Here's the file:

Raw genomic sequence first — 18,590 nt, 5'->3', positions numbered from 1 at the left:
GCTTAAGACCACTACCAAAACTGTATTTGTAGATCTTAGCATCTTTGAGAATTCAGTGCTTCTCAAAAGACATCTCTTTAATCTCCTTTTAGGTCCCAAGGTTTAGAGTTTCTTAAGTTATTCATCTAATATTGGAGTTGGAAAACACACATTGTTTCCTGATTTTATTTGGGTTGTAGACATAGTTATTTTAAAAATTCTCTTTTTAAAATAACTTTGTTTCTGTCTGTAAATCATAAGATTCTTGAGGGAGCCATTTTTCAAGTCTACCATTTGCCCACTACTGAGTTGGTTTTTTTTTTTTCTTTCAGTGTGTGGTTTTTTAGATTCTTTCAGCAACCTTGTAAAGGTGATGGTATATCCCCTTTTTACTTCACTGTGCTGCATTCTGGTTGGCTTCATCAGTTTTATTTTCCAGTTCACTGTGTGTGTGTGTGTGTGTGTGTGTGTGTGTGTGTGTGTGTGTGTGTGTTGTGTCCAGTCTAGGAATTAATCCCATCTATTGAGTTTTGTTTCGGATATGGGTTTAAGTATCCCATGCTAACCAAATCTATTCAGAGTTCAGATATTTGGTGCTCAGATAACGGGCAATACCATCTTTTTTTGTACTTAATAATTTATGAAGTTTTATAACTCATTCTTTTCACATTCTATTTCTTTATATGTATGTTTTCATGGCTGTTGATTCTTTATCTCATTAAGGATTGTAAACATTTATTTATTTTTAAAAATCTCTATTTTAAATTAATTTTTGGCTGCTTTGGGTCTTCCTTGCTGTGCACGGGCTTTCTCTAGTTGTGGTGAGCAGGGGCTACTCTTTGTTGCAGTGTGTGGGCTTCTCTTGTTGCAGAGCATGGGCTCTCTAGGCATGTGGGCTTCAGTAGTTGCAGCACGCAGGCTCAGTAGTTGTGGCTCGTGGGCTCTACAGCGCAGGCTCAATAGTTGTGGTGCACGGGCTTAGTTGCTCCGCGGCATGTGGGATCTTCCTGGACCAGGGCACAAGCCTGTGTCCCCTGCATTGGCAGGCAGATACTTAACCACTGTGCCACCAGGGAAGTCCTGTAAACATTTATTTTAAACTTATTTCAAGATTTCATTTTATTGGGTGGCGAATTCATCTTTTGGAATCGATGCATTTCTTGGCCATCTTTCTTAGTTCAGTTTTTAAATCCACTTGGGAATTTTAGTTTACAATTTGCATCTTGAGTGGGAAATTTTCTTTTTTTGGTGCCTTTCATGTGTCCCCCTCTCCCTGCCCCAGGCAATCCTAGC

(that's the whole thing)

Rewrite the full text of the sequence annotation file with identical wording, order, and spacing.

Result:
Raw genomic sequence first — 18,590 nt, 5'->3', positions numbered from 1 at the left:
GCTTAAGACCACTACCAAAACTGTATTTGTAGATCTTAGCATCTTTGAGAATTCAGTGCTTCTCAAAAGACATCTCTTTAATCTCCTTTTAGGTCCCAAGGTTTAGAGTTTCTTAAGTTATTCATCTAATATTGGAGTTGGAAAACACACATTGTTTCCTGATTTTATTTGGGTTGTAGACATAGTTATTTTAAAAATTCTCTTTTTAAAATAACTTTGTTTCTGTCTGTAAATCATAAGATTCTTGAGGGAGCCATTTTTCAAGTCTACCATTTGCCCACTACTGAGTTGGTTTTTTTTTTTTCTTTCAGTGTGTGGTTTTTTAGATTCTTTCAGCAACCTTGTAAAGGTGATGGTATATCCCCTTTTTACTTCACTGTGCTGCATTCTGGTTGGCTTCATCAGTTTTATTTTCCAGTTCACTGTGTGTGTGTGTGTGTGTGTGTGTGTGTGTGTGTGTGTGTGTGTGTGTTGTGTCCAGTCTAGGAATTAATCCCATCTATTGAGTTTTGTTTCGGATATGGGTTTAAGTATCCCATGCTAACCAAATCTATTCAGAGTTCAGATATTTGGTGCTCAGATAACGGGCAATACCATCTTTTTTTGTACTTAATAATTTATGAAGTTTTATAACTCATTCTTTTCACATTCTATTTCTTTATATGTATGTTTTCATGGCTGTTGATTCTTTATCTCATTAAGGATTGTAAACATTTATTTATTTTTAAAAATCTCTATTTTAAATTAATTTTTGGCTGCTTTGGGTCTTCCTTGCTGTGCACGGGCTTTCTCTAGTTGTGGTGAGCAGGGGCTACTCTTTGTTGCAGTGTGTGGGCTTCTCTTGTTGCAGAGCATGGGCTCTCTAGGCATGTGGGCTTCAGTAGTTGCAGCACGCAGGCTCAGTAGTTGTGGCTCGTGGGCTCTACAGCGCAGGCTCAATAGTTGTGGTGCACGGGCTTAGTTGCTCCGCGGCATGTGGGATCTTCCTGGACCAGGGCACAAGCCTGTGTCCCCTGCATTGGCAGGCAGATACTTAACCACTGTGCCACCAGGGAAGTCCTGTAAACATTTATTTTAAACTTATTTCAAGATTTCATTTTATTGGGTGGCGAATTCATCTTTTGGAATCGATGCATTTCTTGGCCATCTTTCTTAGTTCAGTTTTTAAATCCACTTGGGAATTTTAGTTTACAATTTGCATCTTGAGTGGGAAATTTTCTTTTTTTGGTGCCTTTCATGTGTCCCCCTCTCCCTGCCCCAGGCAATCCTAGC